"This is the story of a people.... It is an American story," read the sign by the entrance to the National Civil Rights Museum. It's a tale "of hopes and dreams, of challenge and change." And the story, the sign concludes, "continues today — with you." So I already had a lump in my throat as I entered this museum of the American civil rights movement on the site of one of its defining events, the assassination of the Rev. Martin Luther King Jr. on April 4, 1968.
It feels right to tell this story in Memphis, a city that's always been a crossroads: a key port on the Mississippi River and a hub for shipping, music, food, races and the history that binds them. Although Memphis is different from other crossroads, lacking, for example, the nonstop energy of New York, the dreamers of L.A. or the enveloping charm of New Orleans, the more time I've spent in Memphis and relaxed into its pace, music and restaurants, the more it has grown on me.
I first visited in 2012. When I returned last fall I found some welcome changes had been made in those intervening years. Among them, an extensive renovation of the Civil Rights Museum. It opened in 1991, constructed around the Lorraine Motel where King was shot, and reopened in 2014, the 50th anniversary of the passage of the Civil Rights Act.
The latest incarnation kept many of the original highlights and brought the rest into the 21st century, with interactive, multimedia presentations that focus on African Americans' pursuit of civil rights. The history begins with the transatlantic slave trade, the largest forced migration in history, lasting a shocking 366 years and transporting 121/2 million Africans to the Americas. I felt dehumanized when I learned that one male slave could be purchased for 6 ounces of gold, the equivalent of two muskets, one copper bar or four pieces of linen cloth, only to be transported as cargo in a hold barely 3 feet tall.
The museum covers well-known events such as Rosa Parks' refusal to give up her seat on a segregated bus, the Montgomery, Ala., bus boycott and the standoff in Selma, Ala., (documented in the movie of the same name), voter registration drives and the black power salute made famous at the 1968 Olympics.
But there were many stories I hadn't known about, such as the strike in 1968 by African American sanitation workers in Memphis demanding a living wage and safe working conditions as they paraded through the streets holding placards that read "I am a man."
By the time I reached motel room 306, which is left as it was when King stayed there on that fateful day, it was hard not to choke up.
I'm not African American, but the museum did deliver on its promise of an American story. It poses a lot of questions, with no clear answers, about race, identity, prejudice and how to confront them. And in the months since my visit, especially with the news of the times, I've found myself stopped in my tracks every so often, drawn back to that moment and made to think some more.
Indeed the story does continue with me.
Eat barbecue like a local in Memphis, plus other restaurants to visit
Barbecue is such an institution here that airlines might just as well include a meal voucher with each plane ticket.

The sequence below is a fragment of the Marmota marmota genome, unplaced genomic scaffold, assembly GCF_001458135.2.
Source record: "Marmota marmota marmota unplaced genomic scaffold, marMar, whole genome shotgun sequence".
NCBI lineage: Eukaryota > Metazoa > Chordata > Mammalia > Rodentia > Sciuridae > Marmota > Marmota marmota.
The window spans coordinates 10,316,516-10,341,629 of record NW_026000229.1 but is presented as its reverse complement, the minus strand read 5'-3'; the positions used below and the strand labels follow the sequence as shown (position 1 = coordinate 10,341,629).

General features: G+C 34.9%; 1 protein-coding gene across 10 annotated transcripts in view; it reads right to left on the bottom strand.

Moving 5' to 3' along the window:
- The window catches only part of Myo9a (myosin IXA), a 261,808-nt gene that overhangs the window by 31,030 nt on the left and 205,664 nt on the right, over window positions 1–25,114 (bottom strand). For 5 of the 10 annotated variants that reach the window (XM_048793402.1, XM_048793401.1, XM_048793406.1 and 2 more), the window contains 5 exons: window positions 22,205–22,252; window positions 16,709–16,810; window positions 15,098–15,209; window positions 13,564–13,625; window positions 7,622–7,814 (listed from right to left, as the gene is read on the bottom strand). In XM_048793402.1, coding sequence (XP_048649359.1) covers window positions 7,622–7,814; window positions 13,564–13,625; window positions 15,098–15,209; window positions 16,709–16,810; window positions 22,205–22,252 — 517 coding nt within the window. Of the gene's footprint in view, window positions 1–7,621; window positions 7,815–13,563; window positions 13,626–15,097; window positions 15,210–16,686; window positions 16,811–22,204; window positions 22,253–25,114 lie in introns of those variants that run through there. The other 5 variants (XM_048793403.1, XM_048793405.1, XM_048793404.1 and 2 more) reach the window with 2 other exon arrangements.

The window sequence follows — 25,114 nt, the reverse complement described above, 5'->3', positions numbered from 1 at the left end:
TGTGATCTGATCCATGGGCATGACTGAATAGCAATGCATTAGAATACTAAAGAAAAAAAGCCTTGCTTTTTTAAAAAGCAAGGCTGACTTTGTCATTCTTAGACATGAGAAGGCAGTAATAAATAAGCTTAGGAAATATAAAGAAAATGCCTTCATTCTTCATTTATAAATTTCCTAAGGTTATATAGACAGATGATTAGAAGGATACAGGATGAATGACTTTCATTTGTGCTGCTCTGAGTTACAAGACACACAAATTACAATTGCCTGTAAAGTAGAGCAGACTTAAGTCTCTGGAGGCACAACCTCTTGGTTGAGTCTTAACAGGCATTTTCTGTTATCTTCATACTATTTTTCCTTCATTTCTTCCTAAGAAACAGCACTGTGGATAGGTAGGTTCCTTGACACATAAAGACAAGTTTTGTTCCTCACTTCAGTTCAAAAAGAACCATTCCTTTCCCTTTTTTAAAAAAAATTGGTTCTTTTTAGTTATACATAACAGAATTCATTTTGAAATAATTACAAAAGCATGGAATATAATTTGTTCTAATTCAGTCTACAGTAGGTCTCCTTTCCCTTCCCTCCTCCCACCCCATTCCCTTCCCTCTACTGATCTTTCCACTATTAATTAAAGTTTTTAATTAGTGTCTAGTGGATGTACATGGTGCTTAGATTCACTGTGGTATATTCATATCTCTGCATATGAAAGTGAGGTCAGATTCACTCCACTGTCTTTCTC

Before my trip last autumn, legions of out-of-towners recommended Rendezvous (52 S. 2nd St.;  523-2746, www.hogsfly.com), a longtime hole in the wall that seems to appear on every TV show about Memphis cooking. But every — and I do mean every — local rolled his eyes, declared it for tourists and steered me elsewhere.
Central Barbecue (147 E. Butler Ave.;  672-7760, www.cbqmemphis.com) was on every local's list for its dry-rubbed meats slow-smoked over hickory and pecan wood. I visited its downtown location near the National Civil Rights Museum and the South Main Arts District, ordered at the counter, took a number, and before I could take three sips of the local Wiseacre craft beer, a combo plate arrived bearing a couple of days' worth of food: turkey, pork, ribs and more. Make sure your hotel room has a fridge.
Although Central uses no sauce on its barbecue, the meats were supremely messy. I concluded that any rib joint that provides napkins instead of paper towels should not be taken seriously.
Across town I visited the Bar-B-Q Shop (1782 Madison Ave.;  272-1277, www.dancingpigs.com), a simpler storefront with table and bar-side service, known for its pork ribs and mounds of finely chopped barbecue pork served with Texas toast, baked beans and slaw. Down-home and super-satisfying.
I didn't expect to find decent seafood in Memphis, 400 miles from the nearest large body of water (the Gulf of Mexico), but Pearl's Oyster House (299 S. Main St.;  522-9070; www.pearlsoysterhouse.com) showed me. Its specialty is oysters grilled with garlic chipotle butter and Parmesan and simply revelatory, a super start to a lunch of gulf-style seafood butterflied, blackened and bronzed.
For more modern tastes (and more L.A.-like prices) Hog & Hominy (707 W. Brookhaven Circle;  207-7396, www.hogandhominy.com) was worth the drive across town for its Italian-Southern fusion cooking (biscuit gnocchi, creamed corn with Parmesan and tarragon, and the Red Eye pizza topped with pork belly, egg and Fontina cheese). It publishes a cookbook called "Collards & Carbonara" because what else would you call it?
Back toward downtown was Beauty Shop Restaurant (966 S. Cooper St.,  272-7111, www.thebeautyshoprestaurant.com) in a renovated — wait for it — beauty shop in the up-and-coming Cooper-Young neighborhood. I settled into a repurposed and quite cushy vintage hairdresser's chair, blissfully browsed the farm-to-table menu and munched on a grilled romaine salad with heirloom tomatoes, maple-glazed bacon, rosemary spiced pecans and creamy blue cheese dressing, followed by "sugar and spice" crispy duck with grapes, figs and marcona almonds.